Thursday, 11 October 2012
Conan, at least in Poul Anderson's Conan The Rebel (New York, 1981), fears supernatural threats but overcomes this fear:
"Yes, Conan thought, if he must fight through graveyard horrors to regain Belit, he would." (p. 102)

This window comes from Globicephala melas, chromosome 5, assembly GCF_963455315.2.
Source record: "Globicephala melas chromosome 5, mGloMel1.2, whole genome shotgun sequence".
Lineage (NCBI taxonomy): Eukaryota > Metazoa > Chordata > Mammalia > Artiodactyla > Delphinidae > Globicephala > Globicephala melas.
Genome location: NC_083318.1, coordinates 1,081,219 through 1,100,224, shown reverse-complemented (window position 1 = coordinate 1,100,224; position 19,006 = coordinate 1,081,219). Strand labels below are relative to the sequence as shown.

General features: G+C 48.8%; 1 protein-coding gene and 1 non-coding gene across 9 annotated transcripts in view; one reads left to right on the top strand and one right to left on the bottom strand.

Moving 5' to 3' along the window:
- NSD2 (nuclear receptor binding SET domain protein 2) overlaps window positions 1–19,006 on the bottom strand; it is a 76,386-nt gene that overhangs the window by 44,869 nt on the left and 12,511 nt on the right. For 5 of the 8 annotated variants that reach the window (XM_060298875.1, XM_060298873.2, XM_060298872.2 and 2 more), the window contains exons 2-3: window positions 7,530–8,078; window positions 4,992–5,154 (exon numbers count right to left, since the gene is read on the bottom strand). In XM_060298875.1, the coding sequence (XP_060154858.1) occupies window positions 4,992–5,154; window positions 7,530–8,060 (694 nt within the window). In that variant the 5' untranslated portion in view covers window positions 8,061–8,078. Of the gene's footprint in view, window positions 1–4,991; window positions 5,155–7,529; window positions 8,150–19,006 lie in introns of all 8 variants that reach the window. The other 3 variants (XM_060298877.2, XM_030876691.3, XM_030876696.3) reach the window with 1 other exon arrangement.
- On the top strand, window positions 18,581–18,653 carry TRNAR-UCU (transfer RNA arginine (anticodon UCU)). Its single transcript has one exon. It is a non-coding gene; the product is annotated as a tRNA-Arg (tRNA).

In a sword and sorcery novel, "...graveyard horrors..." are real, not just imagined. Earlier in the novel, it was suggested that a civilised, literate person has less reason to fear the supernatural but surely not in a world where greater knowledge does not disprove but confirms the existence of gods, ghosts and demons - unless, of course, the mere growth of secular knowledge does weaken the influence of the supernatural entities, as is suggested in a few other works of fiction, including some by Anderson?